Kannon is the bodhisattva (a revered Buddhist figure on the path to enlightenment) of compassion and mercy, worshiped in Buddhism across Eastern and Southern Asia. In Japanese mythology she takes on divine features and is a popular deity, perhaps the most widely worshiped bodhisattva in Japan. Sendai Daikannon, a giant statue of Kannon located in Sendai, Japan, is among the largest statues in the world.
Kannon is the modern Japanese rendering of Guanyin, or 観音. Guanyin was originally Guanshiyin, which translated to “One who Perceives the Sounds of the World.” This is a direct rendering of Kannon’s original Indian name, Avalokiteśvara (अवलोकितेश्वर), or “One Who Perceives All.”
Based on previous pronunciations, Kannon has been rendered as Kwannon in English. Her full name in Japanese is 観音菩薩 (Kannon Bosatsu), 観世音菩薩 (Kanzeon Bosatsu), or 観自在菩薩 (Kanjizai Bosatsu), which mean “The Buddha Kannon.” When depicted with her nyoihoju jewel, she is known as Nyoirin Kannon, 如意輪 観音, or “Kannon, the One Who Wishes.” Other names include Senju Kannon (千手觀音, “Thousand-armed Kannon”), Juichimen Kannon (十一面観音, “Eleven-faced Kannon”), Sho Kannon (聖観音, sometimes 正観音, “holy or righteous Kannon”), and Bato Kannon (馬頭観音, “Horse-faced Kannon”).
Kannon is widely regarded as the most popular bodhisattva in Japan, worshiped as a goddess in some places but always as a Buddhist entity. Early European travelers to East Asia called her the “Goddess of Mercy” as they observed her in Southeast Asia and China.
Kannon is the bodhisattva of compassion and mercy, the keeper of peace and reliever of troubles. She can help women become pregnant, end droughts, and is associated with vegetarianism through her compassion. Many Japanese believe that anyone who cries out to Kannon with earnest, honest faith will feel her love and find salvation.
Kannon’s appearance varies across Asia, but in almost all contexts she is feminine. In Japan, she is commonly shown holding a magic jewel, a nyoihoju, on which she makes wishes for the world. At times she has a multi-armed form, holding many symbols of Buddhism, including weapons, and is depicted with as many as eleven heads, drawing on imagery of naga (mythical serpent beings).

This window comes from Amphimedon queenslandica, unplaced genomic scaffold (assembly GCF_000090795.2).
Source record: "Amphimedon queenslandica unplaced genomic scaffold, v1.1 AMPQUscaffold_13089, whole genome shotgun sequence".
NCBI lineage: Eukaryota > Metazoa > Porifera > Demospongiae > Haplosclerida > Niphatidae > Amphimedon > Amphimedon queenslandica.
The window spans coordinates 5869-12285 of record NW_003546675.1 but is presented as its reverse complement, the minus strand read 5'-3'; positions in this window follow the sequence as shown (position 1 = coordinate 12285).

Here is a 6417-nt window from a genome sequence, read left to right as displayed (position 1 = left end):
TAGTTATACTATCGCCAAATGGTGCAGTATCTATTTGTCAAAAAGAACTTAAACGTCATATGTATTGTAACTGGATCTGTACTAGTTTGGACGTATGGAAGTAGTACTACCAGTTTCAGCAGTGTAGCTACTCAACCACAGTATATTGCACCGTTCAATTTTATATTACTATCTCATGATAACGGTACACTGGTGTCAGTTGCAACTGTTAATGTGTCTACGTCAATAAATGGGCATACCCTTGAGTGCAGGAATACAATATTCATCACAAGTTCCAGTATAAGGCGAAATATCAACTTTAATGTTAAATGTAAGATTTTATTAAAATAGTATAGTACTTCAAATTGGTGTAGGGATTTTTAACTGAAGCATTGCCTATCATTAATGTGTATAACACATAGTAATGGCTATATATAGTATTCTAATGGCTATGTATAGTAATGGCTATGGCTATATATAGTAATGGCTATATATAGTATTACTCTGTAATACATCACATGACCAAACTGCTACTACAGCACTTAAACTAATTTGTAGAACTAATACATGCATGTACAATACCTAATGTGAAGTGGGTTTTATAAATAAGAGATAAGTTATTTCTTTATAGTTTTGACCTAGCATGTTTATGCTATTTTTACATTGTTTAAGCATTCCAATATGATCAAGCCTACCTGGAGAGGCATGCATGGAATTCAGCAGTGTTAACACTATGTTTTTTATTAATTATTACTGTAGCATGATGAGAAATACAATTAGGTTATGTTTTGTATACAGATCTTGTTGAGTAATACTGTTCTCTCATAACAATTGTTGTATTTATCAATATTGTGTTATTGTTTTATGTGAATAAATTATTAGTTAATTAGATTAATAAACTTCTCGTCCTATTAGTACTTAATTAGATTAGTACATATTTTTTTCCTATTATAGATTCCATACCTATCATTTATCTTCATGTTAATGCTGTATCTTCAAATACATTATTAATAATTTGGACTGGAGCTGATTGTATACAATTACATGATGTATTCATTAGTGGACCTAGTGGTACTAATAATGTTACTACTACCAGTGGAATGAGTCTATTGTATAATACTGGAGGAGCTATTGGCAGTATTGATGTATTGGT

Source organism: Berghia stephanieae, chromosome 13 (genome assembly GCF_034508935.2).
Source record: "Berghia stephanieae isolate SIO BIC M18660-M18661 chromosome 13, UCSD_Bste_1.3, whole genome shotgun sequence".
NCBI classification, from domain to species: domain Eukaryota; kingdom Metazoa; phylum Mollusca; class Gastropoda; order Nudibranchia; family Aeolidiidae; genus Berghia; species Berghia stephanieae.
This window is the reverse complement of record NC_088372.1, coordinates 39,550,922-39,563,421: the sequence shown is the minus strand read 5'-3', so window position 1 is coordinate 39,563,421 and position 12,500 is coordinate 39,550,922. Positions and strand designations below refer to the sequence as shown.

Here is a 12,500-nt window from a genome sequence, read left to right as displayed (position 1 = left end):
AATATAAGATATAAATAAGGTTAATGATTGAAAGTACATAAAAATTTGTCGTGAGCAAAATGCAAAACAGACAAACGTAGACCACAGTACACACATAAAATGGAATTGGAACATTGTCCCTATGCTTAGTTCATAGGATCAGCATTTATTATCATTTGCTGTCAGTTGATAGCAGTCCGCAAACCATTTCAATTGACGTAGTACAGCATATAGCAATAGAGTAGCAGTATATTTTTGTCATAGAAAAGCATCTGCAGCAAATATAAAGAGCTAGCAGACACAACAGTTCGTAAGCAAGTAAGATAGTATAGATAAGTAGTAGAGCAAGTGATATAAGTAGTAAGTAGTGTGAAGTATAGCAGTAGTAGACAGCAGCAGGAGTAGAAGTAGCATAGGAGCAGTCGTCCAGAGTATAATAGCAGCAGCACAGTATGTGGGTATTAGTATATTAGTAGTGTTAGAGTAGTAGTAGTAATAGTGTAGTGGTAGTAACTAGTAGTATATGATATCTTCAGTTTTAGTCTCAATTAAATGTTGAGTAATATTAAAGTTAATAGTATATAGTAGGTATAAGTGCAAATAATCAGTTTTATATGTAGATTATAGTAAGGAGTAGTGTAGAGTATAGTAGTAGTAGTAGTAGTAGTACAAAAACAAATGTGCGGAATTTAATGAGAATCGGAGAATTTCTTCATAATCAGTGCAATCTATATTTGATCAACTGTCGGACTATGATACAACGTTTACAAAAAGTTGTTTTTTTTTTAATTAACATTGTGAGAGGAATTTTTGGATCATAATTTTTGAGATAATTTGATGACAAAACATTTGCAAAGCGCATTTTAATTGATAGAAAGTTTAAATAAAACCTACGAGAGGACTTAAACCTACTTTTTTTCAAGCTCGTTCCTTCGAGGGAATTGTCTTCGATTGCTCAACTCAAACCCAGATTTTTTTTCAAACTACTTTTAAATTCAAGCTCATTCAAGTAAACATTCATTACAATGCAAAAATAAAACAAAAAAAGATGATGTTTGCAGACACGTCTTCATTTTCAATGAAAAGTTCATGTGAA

In total, Kannon can take on thirty-three different forms, included a thousand-armed form and a horse-headed form, in which she protects pets in the afterlife. In the Lotus Sutra (one of the most influential sacred texts of Buddhism), she can take the form of any god or bodhisattva in India.
Though she manifests in different forms of Buddhism, her traits are fairly similar in each. Kannon provides compassion and mercy for those who believe in her, relieving the pain of those who need it and granting mercy and protection. In Shingon Buddhism, she is one of the Thirteen Buddhas. She is said to reside in Fudaraku, a mountainous island paradise from which she descends to welcome those who seek her salvation.
Many of Kannon’s stories came with her from Asia, while others originated in Japan after her arrival.
The Buddha told Inexhaustible Intention Bodhisattva, ‘Good man, if any of the limitless hundreds of thousands of myriads of kotis of living beings who are undergoing all kinds of sufferings hear of Guanshiyin Bodhisattva and recite his name single-mindedly, Guanshiyin Bodhisattva will immediately hear their voices and rescue them.’ -Lotus Sutra, Chapter 25.
Kannon first appears as Avalokitesvara, a male bodhisattva, described in the Lotus Sutra. It is not until he crosses the Himalayas that he becomes commonly depicted as the female Guanyin. Avalokitesvara is a compassionate bodhisattva, who answers all those who hear his cries and can take any form needed, regardless of divinity or sex. Avalokitesvara answers any prayers, protects people from harm such as fires, and grants salvation in his endless mercy.